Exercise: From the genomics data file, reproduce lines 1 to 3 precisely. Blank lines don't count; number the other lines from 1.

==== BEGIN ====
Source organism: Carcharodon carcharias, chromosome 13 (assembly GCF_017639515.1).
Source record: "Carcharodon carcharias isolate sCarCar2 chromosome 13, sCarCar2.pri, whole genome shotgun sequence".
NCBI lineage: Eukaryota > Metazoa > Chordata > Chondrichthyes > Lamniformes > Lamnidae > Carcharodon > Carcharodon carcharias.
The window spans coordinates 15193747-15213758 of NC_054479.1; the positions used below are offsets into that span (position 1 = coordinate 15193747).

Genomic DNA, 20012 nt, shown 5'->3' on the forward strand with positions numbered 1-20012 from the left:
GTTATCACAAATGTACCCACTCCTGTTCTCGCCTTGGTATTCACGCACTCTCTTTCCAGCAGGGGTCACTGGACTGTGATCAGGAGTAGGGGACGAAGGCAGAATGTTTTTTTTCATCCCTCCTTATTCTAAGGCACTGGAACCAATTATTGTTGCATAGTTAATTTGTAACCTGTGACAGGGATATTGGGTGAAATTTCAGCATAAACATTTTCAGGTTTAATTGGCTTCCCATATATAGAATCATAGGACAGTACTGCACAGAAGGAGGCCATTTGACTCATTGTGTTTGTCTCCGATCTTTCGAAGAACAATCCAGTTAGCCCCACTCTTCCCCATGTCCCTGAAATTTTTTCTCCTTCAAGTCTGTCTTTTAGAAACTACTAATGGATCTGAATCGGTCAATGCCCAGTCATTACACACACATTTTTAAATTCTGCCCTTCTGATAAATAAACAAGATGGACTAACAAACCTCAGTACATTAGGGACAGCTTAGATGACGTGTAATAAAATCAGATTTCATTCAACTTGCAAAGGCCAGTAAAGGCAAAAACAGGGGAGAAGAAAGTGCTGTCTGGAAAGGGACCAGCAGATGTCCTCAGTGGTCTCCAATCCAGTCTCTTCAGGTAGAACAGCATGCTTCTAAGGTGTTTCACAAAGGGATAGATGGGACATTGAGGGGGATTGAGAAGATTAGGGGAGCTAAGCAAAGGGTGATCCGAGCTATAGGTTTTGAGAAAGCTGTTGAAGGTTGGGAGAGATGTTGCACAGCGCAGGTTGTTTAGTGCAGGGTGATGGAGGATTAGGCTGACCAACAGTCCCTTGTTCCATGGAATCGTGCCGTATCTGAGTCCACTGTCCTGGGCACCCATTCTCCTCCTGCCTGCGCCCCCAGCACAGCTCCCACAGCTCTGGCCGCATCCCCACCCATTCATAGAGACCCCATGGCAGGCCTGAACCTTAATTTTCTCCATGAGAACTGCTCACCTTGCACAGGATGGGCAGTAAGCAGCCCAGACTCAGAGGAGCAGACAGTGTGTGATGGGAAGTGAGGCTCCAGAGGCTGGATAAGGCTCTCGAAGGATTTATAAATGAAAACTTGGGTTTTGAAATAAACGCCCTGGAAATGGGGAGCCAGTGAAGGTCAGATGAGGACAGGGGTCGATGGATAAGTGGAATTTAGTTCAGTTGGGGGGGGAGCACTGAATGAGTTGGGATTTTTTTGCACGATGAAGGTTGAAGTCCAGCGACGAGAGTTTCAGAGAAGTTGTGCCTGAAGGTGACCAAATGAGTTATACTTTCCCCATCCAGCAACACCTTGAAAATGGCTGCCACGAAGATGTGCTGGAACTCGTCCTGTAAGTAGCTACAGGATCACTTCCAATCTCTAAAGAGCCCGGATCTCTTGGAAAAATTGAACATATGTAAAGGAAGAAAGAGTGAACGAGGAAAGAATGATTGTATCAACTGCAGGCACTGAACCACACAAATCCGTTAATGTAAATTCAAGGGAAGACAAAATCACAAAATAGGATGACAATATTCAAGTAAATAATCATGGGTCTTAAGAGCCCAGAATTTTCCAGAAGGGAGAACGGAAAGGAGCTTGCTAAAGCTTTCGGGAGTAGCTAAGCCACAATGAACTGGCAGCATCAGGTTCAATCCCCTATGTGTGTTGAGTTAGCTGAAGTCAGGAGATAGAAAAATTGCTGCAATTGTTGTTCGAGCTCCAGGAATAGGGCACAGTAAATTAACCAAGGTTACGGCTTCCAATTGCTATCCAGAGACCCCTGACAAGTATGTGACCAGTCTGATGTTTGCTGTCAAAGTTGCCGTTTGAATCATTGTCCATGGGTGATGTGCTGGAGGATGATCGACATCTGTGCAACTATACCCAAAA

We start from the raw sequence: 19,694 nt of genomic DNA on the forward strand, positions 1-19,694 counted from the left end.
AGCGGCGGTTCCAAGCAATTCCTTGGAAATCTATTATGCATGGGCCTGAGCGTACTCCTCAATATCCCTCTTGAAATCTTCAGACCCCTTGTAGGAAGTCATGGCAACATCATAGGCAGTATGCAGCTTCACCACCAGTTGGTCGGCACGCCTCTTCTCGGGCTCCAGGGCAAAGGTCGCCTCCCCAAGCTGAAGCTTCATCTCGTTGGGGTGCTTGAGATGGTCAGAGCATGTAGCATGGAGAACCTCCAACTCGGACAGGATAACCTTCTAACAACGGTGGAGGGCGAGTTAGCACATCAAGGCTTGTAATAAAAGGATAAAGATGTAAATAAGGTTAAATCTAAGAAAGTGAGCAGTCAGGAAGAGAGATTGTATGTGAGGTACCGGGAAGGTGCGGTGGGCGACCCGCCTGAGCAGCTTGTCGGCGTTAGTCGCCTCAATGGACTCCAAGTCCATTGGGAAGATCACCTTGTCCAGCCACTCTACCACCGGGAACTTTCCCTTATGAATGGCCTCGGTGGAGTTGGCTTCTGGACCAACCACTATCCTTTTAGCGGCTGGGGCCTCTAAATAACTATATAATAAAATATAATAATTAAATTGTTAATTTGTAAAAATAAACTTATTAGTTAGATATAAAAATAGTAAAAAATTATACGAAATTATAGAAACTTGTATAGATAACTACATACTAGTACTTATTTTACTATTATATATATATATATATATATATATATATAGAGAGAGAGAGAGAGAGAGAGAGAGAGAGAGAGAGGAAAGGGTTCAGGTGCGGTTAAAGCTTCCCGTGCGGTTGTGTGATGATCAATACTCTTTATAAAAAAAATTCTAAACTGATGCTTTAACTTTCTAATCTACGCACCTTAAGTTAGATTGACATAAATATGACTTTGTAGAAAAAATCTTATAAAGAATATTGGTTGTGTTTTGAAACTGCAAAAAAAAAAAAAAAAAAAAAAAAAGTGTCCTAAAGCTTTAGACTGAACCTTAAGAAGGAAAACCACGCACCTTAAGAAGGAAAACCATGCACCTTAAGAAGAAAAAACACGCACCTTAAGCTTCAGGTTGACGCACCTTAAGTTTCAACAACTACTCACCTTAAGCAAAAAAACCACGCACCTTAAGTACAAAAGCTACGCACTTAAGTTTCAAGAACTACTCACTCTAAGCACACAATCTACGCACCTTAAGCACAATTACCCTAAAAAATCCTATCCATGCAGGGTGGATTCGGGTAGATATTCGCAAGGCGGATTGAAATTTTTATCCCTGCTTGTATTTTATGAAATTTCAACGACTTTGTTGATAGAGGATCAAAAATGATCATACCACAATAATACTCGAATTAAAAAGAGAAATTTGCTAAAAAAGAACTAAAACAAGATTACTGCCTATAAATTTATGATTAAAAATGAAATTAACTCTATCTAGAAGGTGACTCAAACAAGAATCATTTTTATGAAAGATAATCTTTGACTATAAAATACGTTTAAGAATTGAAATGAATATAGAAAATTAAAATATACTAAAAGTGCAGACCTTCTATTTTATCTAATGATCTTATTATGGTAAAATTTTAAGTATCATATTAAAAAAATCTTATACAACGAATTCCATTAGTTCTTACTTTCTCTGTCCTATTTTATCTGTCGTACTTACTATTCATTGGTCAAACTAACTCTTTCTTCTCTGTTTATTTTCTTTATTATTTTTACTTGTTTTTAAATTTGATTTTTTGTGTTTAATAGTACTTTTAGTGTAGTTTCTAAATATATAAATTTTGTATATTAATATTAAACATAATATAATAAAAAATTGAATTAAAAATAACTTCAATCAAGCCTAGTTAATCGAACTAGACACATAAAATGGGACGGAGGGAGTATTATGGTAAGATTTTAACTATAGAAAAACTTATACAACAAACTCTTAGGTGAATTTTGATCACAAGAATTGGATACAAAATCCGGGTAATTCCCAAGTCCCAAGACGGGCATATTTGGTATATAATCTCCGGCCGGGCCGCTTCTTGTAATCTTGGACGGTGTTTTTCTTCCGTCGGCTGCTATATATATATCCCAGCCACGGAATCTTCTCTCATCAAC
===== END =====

Source organism: Carcharodon carcharias, chromosome 13 (assembly GCF_017639515.1).
Source record: "Carcharodon carcharias isolate sCarCar2 chromosome 13, sCarCar2.pri, whole genome shotgun sequence".
NCBI lineage: Eukaryota > Metazoa > Chordata > Chondrichthyes > Lamniformes > Lamnidae > Carcharodon > Carcharodon carcharias.